Signs of dyslexia usually become more obvious when children start school and begin to focus on reading and writing. Here are ten of the most common warning signs.
This is the ability to recognise individual sounds (phonemes) and work with phonemes to create new words.
Typical problems are:
Confusing vowel sounds, e.g. writing ‘i’ for ‘e’.
Chunking words into syllables.
Blending sounds into a whole word.
Typical spelling mistakes
Spelling words as they sound e.g. wont instead of want
Mixing up the sequence of letters e.g. hlep instead of help
Reversing the sequence of letters e.g. was instead of saw
Missing out a letter e.g. wich instead of which
Using the wrong letter e.g. showt instead of shout
Adding an extra letter e.g. whent instead of went
Using a ‘t’ instead of ‘ed’ e.g. lookt instead of looked
Can’t remember when to use ‘ck’ or ‘ke’ at the end e.g. lick instead of like
Unable to remember times tables and number sequences
A multiplication fact may seem to be learned and then a few days later has been forgotten again. The same goes for phone and pin numbers. Difficulty remembering a sequence of numbers is a sure sign of dyslexia.
Someone with dyslexia is likely to have lots of ideas but have difficulty putting them into writing.
They will take much longer to write and produce less than other students.
Many people with dyslexia write long, rambling sentences with no punctuation.
Although there may be lots of ideas they often do not know where to start.
Immediately forgetting what has just been read. Slower reading speed.
Missing out words or skipping lines as they read.
Have you ever read a page, got to the bottom and realised you’ve just forgotten everything you read? This happens all the time to those with dyslexia. Words and their meanings don’t stick very well. Reading becomes slow when you have to work out every word. So much mental energy is used on the process that no memory capacity is left to comprehend.
Dyslexia means you may read a word and then further down the page not recognise it again. There is no visual memory of the word. Their eyes can seem to jump over words, missing them out, skip out whole lines, sometimes they just skip part of a word.
Homophones: there – their
A homophone sounds the same as another word but is spelled differently.
They are a nightmare for those with dyslexia who usually have a poor memory for how a word looks and quickly learn to rely upon the strategy of learning to spell a word by building it phonetically. This doesn’t work for homophones.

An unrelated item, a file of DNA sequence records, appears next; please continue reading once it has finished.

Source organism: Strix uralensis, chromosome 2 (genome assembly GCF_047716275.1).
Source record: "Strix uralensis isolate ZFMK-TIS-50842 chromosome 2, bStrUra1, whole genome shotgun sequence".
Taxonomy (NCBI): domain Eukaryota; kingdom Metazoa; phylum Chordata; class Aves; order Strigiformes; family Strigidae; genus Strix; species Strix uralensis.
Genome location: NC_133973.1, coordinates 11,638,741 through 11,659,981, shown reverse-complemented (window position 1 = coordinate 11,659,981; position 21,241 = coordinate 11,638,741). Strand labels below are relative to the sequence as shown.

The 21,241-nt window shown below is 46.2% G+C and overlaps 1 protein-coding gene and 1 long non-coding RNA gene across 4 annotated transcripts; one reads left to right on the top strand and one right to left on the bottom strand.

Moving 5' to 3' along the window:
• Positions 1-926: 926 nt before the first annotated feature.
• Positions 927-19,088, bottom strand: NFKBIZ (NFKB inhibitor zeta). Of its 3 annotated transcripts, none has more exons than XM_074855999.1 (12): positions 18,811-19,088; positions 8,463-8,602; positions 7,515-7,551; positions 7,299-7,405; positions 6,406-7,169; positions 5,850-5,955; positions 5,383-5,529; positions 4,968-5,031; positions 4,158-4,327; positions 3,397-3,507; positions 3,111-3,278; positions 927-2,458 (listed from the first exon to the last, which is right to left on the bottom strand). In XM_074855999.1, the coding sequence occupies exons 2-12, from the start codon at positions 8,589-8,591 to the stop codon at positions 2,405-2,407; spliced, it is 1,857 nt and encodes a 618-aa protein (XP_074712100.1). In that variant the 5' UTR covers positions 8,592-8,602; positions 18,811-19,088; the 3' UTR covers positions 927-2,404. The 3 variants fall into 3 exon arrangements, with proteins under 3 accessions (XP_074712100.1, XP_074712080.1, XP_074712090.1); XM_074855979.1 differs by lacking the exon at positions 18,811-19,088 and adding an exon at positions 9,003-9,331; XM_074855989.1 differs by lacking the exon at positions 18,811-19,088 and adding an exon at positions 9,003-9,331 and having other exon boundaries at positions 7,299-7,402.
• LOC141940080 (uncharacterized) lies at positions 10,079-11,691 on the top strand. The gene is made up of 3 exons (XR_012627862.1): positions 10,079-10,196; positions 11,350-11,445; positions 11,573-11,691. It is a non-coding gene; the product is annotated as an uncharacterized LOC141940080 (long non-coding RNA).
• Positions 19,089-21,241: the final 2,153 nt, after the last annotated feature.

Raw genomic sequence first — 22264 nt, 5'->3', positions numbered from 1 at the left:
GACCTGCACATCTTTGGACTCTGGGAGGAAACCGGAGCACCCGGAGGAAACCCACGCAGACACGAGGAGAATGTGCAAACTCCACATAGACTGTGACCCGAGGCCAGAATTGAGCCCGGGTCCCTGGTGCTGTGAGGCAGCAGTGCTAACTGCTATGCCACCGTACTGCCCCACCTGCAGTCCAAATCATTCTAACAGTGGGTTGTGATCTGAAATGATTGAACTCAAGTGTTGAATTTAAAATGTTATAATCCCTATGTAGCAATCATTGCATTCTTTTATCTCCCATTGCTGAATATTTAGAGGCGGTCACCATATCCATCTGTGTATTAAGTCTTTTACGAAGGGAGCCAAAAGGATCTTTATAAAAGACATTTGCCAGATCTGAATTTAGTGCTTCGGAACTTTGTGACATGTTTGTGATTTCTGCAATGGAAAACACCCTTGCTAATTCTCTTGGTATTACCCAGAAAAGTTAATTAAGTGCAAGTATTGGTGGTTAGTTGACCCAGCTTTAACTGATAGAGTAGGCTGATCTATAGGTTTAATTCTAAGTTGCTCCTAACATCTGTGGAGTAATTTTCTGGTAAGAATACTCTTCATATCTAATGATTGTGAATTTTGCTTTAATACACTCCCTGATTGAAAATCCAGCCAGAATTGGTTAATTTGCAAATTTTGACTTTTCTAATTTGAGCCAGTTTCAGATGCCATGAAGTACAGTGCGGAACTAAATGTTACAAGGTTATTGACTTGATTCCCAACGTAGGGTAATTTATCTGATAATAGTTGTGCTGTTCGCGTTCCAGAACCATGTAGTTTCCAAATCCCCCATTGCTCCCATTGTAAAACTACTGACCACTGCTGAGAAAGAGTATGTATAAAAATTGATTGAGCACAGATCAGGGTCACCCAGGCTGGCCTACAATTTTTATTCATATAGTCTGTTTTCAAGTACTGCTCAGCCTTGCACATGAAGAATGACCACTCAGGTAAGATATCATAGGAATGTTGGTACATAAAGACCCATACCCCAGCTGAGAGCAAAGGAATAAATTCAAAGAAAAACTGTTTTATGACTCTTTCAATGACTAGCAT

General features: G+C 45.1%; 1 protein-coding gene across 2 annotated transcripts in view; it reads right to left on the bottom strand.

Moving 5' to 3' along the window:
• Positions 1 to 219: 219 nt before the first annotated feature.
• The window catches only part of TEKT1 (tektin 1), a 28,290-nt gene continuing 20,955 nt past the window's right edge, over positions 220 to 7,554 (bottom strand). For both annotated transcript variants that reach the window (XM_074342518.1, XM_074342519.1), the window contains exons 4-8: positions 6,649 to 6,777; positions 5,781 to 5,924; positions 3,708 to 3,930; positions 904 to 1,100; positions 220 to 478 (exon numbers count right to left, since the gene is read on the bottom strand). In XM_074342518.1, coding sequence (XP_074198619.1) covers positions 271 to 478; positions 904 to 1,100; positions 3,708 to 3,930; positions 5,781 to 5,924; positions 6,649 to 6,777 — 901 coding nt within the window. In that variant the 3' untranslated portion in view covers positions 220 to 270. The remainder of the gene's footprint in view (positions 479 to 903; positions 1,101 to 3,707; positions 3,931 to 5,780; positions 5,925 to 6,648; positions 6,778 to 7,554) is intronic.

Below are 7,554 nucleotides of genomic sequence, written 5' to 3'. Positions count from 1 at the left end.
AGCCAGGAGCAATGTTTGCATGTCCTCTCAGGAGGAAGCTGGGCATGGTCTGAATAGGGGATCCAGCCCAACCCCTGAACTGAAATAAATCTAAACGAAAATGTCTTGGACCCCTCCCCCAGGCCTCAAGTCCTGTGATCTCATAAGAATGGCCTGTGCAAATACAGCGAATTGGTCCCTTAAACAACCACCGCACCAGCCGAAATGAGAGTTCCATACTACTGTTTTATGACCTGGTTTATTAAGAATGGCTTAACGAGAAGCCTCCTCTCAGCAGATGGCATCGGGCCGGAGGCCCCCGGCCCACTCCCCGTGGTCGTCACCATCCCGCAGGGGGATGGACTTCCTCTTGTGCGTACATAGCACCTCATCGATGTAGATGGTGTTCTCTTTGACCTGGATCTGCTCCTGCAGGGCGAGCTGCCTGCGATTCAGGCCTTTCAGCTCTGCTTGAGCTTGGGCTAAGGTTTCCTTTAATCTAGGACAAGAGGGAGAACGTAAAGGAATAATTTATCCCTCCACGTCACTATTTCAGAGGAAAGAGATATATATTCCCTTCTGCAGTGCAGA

Do you know the Alphabet? Backwards!
Dyslexia causes difficulty recalling sequences accurately so it is very likely that learning the alphabet will be problematic.
Using songs and rhyme often helps but the real giveaway is whether they can say it backwards – a nearly impossible task for those with dyslexia!
Dyslexia is also likely to cause problems learning the names and sounds of letters.
Mixing up left and right
It has become a cliché but it’s true that many with dyslexia cannot learn to automatically remember left and right. They have to stop and think about it.
Can’t remember what you’ve been told
A sure sign is difficulty carrying out a sequence of directions.
“Get out your book. Turn to page 23. Read three pages.”
Someone with dyslexia might only remember one of these things and have to ask again. Having to ask again makes them feel stupid.
Someone with dyslexia might see 57 but remember it as 75
Or write the answer to 6×7 as 24 instead of 42.
The output of the information becomes muddled.
Children with dyslexia that have been taught phonics can often learn to say the individual sounds but not blend them together. They can’t hold the sequence of sounds in their head for long enough. They might just panic and guess wildly.
Remember, no two people with dyslexia are exactly the same so any child with dyslexia is likely to have a mix of these signs of dyslexia.
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